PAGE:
Should be the same as the Book Title, only smaller. Create it by going to the Styles in the ribbon, and at the far right side (under the scroll arrows) there is an down-facing arrow with a line over it. Click on Title, click on that arrow and select “Save Selection as a new Quick Style”. Name it “Book Subtitle” and just make the font smaller. Like 48 if the Title is 72.

Chapter header text

Can be serif or san-serif. Again, make it readable, but other than that, go wild. This is a good place to match the FEELING of your book. So Romance can be curlicues, Horror can drip blood, Sci-fi can have that sprayed-on look. Or you can go all out and hire or create individual chapter headers in Illustrator or a similar program, and insert them as images. But for now, I’m assuming you just want the basic, Chapter Headers.

Modify the default “Header” the same way you did Title above, only with the font and size you want for the chapters. The REALLY important part with chapter headers is under that “Line and Page Breaks” – you want there to be page breaks BEFORE you chapter title. Try to avoid manually adding chapter breaks to your document.

ChapterParagraphLine

For “Indents and Spacing”, this is how I set it up:

ChapterParagraphIndent

Section header text

Might not be something your book even has. If your chapters are broken into sections, or your book is broken into Acts or Sub-books, you might need these. Should be smaller than the chapters if sub-chapter, or larger if super-chapter. Make sense?

Body Text

I use Garamond. Why? Mainly because it’s what a friend used when I first started and I liked it. But also because on nearly all the lists of “top 5 print book fonts”, Garamond is on there. Don’t believe me? 12345. My favorite article is this wiki entry though, with its “Keep out of trouble” rules. They don’t use Garamond, but the sizing is still good to know. Feel free to use any serif font (so sorry, no Arial) that isn’t too distracting to the eyes.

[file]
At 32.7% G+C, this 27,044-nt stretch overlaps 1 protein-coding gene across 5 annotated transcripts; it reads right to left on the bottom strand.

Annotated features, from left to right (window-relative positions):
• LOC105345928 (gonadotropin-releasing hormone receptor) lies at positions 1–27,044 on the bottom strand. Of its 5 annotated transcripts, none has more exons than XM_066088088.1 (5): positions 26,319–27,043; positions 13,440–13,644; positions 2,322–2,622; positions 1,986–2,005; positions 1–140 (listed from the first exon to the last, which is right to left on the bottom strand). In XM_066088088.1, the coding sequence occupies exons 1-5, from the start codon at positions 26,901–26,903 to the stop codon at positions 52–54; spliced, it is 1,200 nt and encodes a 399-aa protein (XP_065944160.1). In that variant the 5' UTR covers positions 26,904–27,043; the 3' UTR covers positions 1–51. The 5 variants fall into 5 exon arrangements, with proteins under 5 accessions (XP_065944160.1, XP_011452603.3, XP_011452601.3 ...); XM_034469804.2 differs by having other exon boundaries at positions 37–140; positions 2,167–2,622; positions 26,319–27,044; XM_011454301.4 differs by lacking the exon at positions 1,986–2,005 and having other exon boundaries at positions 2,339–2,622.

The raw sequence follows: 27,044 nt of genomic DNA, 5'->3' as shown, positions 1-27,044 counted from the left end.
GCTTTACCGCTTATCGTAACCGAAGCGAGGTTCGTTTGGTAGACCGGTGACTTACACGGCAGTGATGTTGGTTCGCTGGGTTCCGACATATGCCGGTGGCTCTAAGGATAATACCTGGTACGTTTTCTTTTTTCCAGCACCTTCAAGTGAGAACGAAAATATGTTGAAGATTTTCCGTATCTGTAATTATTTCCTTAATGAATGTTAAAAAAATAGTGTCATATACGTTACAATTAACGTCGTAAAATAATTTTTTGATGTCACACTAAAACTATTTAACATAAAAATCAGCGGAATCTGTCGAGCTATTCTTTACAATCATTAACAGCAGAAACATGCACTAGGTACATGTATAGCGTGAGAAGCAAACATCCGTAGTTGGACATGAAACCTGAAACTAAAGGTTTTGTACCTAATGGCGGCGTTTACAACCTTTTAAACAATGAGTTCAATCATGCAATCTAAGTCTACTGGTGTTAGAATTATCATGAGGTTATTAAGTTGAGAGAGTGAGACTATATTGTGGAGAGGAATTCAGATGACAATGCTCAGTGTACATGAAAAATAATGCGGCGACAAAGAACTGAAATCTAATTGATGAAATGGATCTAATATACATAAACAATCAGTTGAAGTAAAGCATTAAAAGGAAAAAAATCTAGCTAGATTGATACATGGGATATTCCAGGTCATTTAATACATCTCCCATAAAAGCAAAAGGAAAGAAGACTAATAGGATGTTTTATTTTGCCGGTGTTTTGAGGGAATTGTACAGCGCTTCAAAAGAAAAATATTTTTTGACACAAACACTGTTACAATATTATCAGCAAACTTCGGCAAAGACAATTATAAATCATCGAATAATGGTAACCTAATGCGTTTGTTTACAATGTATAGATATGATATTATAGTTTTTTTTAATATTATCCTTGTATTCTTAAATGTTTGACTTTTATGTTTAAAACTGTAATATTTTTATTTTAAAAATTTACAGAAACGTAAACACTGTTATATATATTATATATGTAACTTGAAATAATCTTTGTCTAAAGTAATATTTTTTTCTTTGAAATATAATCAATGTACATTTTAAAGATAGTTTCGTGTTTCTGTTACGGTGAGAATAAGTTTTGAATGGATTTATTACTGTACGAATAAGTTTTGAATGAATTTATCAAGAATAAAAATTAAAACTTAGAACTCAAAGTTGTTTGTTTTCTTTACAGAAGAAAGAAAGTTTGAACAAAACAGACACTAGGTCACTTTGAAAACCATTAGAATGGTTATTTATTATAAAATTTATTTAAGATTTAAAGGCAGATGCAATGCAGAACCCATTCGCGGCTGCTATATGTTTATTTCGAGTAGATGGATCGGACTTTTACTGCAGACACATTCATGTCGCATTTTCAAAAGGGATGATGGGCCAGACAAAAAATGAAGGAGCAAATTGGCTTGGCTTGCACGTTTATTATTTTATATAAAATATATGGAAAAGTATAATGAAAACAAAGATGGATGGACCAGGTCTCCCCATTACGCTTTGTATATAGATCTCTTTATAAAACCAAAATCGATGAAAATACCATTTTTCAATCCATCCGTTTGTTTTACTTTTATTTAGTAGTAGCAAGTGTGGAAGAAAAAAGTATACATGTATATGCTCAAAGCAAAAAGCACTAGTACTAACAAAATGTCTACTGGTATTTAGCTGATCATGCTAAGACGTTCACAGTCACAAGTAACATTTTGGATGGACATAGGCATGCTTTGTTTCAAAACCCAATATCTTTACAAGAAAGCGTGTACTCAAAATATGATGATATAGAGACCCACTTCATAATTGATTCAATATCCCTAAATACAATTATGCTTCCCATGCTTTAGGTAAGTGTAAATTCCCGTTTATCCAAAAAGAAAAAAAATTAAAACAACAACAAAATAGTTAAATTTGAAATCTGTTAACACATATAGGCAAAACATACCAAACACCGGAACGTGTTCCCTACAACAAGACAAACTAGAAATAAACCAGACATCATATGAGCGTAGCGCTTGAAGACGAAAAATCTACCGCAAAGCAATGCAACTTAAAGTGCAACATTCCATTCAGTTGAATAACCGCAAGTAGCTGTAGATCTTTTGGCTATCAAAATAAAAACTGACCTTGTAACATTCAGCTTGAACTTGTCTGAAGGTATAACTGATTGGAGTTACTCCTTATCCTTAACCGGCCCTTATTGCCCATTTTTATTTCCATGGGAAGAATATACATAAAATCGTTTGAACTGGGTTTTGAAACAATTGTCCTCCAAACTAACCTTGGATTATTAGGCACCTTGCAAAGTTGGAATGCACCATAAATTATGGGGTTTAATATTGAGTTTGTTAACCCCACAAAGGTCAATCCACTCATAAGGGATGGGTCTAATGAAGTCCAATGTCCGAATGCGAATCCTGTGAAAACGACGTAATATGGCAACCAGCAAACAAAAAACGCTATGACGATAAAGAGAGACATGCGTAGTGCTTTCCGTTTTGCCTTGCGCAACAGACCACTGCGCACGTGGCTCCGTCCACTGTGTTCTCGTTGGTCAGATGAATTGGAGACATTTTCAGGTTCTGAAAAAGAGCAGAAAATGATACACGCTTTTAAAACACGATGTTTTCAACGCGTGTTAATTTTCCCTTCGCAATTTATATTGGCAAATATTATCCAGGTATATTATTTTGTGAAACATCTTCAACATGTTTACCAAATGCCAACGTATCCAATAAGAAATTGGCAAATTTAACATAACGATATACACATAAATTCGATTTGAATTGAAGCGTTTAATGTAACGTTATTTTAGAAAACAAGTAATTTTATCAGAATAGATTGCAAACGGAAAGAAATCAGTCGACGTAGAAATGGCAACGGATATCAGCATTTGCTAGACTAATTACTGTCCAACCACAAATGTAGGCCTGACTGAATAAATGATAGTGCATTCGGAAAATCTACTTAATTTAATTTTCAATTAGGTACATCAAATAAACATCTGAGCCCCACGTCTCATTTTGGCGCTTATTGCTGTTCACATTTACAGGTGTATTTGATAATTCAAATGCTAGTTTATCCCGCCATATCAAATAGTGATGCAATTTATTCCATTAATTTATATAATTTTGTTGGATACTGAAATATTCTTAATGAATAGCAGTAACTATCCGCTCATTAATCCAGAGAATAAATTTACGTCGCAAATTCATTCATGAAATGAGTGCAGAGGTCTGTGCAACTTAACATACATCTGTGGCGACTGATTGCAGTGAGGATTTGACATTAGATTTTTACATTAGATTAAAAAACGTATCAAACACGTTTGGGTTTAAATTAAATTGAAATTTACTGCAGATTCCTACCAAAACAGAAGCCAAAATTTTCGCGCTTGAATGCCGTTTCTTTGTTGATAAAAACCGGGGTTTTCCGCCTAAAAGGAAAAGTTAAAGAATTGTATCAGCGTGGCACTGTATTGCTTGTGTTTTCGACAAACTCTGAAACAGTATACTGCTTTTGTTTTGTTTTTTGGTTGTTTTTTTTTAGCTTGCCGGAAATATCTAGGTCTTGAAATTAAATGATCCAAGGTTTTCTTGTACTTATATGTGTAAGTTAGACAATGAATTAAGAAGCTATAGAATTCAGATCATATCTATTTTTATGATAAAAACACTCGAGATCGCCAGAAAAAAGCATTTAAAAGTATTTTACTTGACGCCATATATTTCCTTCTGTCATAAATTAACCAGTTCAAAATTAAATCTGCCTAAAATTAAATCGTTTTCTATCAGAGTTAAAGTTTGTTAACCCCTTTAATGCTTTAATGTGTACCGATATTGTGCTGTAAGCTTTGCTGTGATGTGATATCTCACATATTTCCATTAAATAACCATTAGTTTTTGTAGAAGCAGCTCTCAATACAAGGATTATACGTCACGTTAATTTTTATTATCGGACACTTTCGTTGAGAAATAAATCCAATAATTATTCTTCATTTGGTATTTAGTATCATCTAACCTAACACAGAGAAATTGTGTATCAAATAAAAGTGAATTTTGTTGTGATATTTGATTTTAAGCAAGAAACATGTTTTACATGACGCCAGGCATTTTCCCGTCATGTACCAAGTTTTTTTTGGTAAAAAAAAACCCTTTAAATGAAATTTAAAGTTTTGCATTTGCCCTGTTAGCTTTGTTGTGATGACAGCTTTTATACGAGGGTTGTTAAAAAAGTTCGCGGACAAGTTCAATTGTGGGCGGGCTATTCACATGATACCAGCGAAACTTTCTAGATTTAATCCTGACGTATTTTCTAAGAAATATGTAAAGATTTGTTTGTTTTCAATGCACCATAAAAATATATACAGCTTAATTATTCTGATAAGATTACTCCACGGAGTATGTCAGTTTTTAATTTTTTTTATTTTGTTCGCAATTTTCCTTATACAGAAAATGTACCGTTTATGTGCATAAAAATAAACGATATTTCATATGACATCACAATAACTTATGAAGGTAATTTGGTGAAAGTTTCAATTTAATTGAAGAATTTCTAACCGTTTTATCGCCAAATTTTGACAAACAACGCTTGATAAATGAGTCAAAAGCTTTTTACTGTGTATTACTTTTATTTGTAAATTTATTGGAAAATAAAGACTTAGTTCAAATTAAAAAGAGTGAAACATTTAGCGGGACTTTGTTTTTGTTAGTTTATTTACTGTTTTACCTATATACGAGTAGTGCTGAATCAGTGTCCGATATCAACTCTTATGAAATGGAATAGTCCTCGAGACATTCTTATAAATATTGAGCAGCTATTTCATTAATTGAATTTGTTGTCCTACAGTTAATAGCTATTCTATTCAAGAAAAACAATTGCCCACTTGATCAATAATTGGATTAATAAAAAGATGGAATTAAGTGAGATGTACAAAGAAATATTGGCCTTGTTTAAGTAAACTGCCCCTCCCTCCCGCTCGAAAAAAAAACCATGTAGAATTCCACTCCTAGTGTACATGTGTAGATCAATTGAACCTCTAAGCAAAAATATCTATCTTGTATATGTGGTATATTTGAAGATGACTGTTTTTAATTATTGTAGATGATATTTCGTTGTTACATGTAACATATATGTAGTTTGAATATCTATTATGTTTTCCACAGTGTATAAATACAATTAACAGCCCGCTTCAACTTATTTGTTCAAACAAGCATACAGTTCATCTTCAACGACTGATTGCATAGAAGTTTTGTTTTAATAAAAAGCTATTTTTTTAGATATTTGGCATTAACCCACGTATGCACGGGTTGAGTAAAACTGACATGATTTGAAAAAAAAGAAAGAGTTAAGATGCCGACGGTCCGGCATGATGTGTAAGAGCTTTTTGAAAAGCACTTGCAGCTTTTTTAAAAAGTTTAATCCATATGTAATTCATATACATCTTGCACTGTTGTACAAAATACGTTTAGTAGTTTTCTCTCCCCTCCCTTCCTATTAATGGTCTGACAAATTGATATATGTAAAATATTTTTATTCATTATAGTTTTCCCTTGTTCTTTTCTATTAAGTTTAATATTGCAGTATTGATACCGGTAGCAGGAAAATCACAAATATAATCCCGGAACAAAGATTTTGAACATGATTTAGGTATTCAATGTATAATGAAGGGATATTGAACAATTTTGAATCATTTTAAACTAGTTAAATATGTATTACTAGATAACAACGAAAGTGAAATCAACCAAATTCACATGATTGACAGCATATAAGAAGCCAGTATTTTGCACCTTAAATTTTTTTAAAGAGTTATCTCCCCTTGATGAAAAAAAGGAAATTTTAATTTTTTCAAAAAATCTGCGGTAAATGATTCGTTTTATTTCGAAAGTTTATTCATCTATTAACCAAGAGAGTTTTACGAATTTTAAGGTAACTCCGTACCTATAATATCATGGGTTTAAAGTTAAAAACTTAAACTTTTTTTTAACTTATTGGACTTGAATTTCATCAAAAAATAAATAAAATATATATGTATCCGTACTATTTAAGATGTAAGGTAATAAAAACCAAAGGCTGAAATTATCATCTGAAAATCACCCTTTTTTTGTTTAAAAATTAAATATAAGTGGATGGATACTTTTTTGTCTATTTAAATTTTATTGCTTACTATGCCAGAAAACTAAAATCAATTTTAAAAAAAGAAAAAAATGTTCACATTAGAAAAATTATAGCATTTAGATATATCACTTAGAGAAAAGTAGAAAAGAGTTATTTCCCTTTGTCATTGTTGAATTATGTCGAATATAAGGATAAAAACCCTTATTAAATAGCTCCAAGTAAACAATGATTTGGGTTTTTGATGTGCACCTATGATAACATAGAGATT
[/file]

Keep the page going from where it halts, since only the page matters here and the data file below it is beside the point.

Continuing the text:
How I set it up – using Normal as my base, I modified it to:

Body Text

For “Indents and Spacing”, set everything to 0, and for print, justify the text. If you like the first line indented, under “Special” select that you want the First Line by… and 0.3 is a good little amount without going overboard. NEVER TAB TO MAKE YOUR INDENT!!

Setting line spacing to EXACTLY whatever is a good thing to do with print text. Otherwise, Word tries to pull things on you.

NormalParagraphIndent

And here is our old frenemy “Widows and Orphans”. Unselect EVERYTHING.

NormalParagraphLine

Emphasized Body text

Same text as Body, but italicized. For small sections – like normal emphasis words or single lines of thought – you can just highlight and italicize the body text. But if you have a flashback or whole dream sequence, then a separate Style is your friend.

Page header text

This is for the header – usually says the title on one page and the author’s name on the other one. Pick a font (a good idea is to match the Chapter font) and a size that looks nice. If you have page numbers up there as well, you will need TWO Styles – a left (to go with the left hand pages of your book) and a right (I think you got this).

Page footer text

This is usually for page numbers, unless they’re already up top. Again, font and size of your choice.

Poetry or Quote text

This is to help with the formatting of blocks of indented text, like poetry or quotes. Your book might not have that, but if it does, this Style is a must. The italics is optional – I usually have prophetic *bleep* going on in my book, so the italics serve as a warning to the reader that “THIS SECTION IS BULLSH*T!”

Poetry

And for Indentations:

PoetryParagraphIndent


OK. That was Styles – specifically the styles for a print book. You will need the same basic ones for a eBook, but with some twists, especially in the Body Text. We’ll go into those later. In the meantime, get used to using Styles. They really do make your whole life easier. And for your convenience – here’s my template:

In the next post I’m going to go over briefly how to set margins for a few popular sizes of Createspace books, which also happen to be industry standard sizes.  Actually, changed my mind. Next time I’ll show you how to bring in a document and USE the Styles we just set up, and how to instantly change it to eBook formatting. THEN we’ll get back to print-book-margin-craziness. Looking forward to seeing you again!